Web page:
Alfred Döblin’s November 1918
The Alsatian prelude
in The silent morning
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The most elaborate literary presentation of the interweaving of armistice and revolution is Alfred Doblin's November 1918, eine deutsche Revolution, a novel about the 1918 Armistice and as the title indicates, 'a German revolution'. During and after the First World War he worked on Wallenstein (1920), a novel about the Thirty Years' War. The violence of the soldiers' revolt is brought home by the appearance of Leutnant von Heiberg at his girlfriend's parents' villa. In the military, the tension between Alsatians and non-Alsatians takes a back seat to the antagonism between ranks and officers, which unites the common soldiers of both ethnic groups against their superiors. The German revolution, for its part, will run its course to a failure to which the Alsatian revolutionary episode will have been both prefiguration and epitome. The bulk of November 1918. A German Revolution is set in Berlin.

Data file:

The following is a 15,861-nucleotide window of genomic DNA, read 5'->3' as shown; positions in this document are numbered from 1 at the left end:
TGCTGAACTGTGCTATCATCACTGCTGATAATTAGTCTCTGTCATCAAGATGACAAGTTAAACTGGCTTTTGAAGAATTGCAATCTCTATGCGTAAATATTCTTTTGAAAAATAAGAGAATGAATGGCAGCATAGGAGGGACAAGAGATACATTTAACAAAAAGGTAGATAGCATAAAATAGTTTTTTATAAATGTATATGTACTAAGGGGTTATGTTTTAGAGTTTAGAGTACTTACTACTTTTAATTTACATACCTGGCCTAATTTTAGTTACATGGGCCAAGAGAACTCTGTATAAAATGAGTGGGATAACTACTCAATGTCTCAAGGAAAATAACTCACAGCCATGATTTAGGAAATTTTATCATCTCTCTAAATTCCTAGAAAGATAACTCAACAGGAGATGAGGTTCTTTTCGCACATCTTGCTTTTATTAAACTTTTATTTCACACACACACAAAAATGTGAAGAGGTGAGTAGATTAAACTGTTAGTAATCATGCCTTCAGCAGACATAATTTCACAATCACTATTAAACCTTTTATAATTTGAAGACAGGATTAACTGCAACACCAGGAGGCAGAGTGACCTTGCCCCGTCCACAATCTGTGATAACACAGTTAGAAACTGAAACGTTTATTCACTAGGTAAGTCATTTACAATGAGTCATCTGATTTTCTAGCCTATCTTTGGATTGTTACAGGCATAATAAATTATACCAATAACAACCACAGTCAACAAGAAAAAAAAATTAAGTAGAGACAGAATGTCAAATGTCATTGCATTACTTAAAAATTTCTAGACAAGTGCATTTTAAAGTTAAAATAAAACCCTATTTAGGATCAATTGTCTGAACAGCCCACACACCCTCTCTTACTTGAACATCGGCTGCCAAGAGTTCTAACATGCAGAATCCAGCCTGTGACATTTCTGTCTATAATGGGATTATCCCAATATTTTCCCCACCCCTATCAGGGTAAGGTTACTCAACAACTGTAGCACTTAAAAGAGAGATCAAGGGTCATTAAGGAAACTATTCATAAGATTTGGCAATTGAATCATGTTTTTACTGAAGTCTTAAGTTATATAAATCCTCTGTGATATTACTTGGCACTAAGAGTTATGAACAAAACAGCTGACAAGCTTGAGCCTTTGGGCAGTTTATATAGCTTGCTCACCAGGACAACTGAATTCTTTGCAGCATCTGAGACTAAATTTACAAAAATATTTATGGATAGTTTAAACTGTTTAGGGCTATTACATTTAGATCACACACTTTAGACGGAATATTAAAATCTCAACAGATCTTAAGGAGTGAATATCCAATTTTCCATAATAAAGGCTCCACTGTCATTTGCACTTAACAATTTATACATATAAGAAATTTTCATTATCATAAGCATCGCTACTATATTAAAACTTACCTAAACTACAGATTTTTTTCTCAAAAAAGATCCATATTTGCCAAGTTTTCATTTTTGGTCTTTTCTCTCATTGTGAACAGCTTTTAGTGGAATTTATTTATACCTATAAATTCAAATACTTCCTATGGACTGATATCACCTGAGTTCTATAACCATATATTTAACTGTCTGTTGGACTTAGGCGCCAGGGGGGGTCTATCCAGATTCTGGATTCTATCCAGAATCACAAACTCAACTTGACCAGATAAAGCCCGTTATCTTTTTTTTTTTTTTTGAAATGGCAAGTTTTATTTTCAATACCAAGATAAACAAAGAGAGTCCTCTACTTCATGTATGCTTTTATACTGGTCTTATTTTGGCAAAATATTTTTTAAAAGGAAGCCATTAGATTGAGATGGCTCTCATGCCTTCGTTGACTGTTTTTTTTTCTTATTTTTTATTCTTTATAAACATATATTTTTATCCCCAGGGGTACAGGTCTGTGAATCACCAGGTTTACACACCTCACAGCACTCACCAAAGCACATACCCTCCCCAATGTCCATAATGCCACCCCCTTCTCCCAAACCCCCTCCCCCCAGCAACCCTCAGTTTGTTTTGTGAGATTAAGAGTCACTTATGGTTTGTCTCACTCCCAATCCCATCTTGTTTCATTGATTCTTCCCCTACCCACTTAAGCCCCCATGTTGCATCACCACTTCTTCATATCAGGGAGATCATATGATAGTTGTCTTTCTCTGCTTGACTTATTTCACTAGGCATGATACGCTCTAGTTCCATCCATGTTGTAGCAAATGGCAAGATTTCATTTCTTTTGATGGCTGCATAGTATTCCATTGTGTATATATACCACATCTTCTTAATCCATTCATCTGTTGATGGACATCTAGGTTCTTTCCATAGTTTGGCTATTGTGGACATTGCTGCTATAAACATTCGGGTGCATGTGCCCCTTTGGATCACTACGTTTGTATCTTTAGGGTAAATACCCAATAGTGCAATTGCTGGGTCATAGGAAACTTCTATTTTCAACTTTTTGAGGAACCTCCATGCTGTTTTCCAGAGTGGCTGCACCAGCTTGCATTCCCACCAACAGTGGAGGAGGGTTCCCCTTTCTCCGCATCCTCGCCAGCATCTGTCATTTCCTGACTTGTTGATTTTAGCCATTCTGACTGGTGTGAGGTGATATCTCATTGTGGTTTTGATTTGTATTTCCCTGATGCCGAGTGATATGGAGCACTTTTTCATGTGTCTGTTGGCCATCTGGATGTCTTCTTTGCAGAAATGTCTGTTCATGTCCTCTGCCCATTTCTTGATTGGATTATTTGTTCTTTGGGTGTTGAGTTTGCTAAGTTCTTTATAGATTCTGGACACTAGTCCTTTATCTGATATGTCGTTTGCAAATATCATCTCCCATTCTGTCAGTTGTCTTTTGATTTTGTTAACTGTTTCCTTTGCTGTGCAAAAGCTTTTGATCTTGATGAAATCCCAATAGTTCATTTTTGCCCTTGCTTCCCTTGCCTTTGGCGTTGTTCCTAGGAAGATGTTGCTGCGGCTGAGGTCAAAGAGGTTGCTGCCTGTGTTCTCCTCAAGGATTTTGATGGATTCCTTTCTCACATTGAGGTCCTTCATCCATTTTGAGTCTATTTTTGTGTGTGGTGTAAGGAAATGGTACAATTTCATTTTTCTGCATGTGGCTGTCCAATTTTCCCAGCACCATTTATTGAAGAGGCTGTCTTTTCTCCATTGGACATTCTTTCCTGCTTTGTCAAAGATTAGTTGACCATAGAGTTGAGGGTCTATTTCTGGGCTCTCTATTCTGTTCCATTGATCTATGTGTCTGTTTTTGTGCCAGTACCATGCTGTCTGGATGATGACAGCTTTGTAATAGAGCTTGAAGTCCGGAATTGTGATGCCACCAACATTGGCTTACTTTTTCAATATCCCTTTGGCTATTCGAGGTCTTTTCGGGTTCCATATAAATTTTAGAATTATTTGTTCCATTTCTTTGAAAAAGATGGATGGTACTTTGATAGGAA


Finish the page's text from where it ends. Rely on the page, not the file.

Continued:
The silent morning

Culture and memory after the Armistice

Editors: Trudi Tate and Kate Kennedy

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